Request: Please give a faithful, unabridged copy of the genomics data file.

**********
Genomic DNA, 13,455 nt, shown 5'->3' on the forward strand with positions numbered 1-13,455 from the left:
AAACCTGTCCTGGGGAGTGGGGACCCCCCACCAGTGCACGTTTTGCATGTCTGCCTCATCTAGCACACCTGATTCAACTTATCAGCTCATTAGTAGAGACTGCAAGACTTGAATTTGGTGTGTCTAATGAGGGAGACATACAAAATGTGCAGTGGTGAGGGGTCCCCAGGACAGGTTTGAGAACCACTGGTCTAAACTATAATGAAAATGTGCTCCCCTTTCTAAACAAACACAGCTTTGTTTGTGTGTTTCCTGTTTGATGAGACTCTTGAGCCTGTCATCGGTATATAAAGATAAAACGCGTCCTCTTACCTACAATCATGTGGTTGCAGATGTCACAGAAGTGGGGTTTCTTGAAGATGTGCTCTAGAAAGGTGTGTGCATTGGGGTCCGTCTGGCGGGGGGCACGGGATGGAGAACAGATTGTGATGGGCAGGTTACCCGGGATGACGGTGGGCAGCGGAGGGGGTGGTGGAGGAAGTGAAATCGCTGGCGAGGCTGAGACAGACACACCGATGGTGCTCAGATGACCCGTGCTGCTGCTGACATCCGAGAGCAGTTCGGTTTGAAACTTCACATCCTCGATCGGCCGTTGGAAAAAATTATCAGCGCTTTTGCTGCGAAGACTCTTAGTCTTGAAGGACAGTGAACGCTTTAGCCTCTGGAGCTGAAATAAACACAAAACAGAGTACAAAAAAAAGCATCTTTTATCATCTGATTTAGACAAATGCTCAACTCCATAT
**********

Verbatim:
Genomic DNA, 13,455 nt, shown 5'->3' on the forward strand with positions numbered 1-13,455 from the left:
AAACCTGTCCTGGGGAGTGGGGACCCCCCACCAGTGCACGTTTTGCATGTCTGCCTCATCTAGCACACCTGATTCAACTTATCAGCTCATTAGTAGAGACTGCAAGACTTGAATTTGGTGTGTCTAATGAGGGAGACATACAAAATGTGCAGTGGTGAGGGGTCCCCAGGACAGGTTTGAGAACCACTGGTCTAAACTATAATGAAAATGTGCTCCCCTTTCTAAACAAACACAGCTTTGTTTGTGTGTTTCCTGTTTGATGAGACTCTTGAGCCTGTCATCGGTATATAAAGATAAAACGCGTCCTCTTACCTACAATCATGTGGTTGCAGATGTCACAGAAGTGGGGTTTCTTGAAGATGTGCTCTAGAAAGGTGTGTGCATTGGGGTCCGTCTGGCGGGGGGCACGGGATGGAGAACAGATTGTGATGGGCAGGTTACCCGGGATGACGGTGGGCAGCGGAGGGGGTGGTGGAGGAAGTGAAATCGCTGGCGAGGCTGAGACAGACACACCGATGGTGCTCAGATGACCCGTGCTGCTGCTGACATCCGAGAGCAGTTCGGTTTGAAACTTCACATCCTCGATCGGCCGTTGGAAAAAATTATCAGCGCTTTTGCTGCGAAGACTCTTAGTCTTGAAGGACAGTGAACGCTTTAGCCTCTGGAGCTGAAATAAACACAAAACAGAGTACAAAAAAAAGCATCTTTTATCATCTGATTTAGACAAATGCTCAACTCCATAT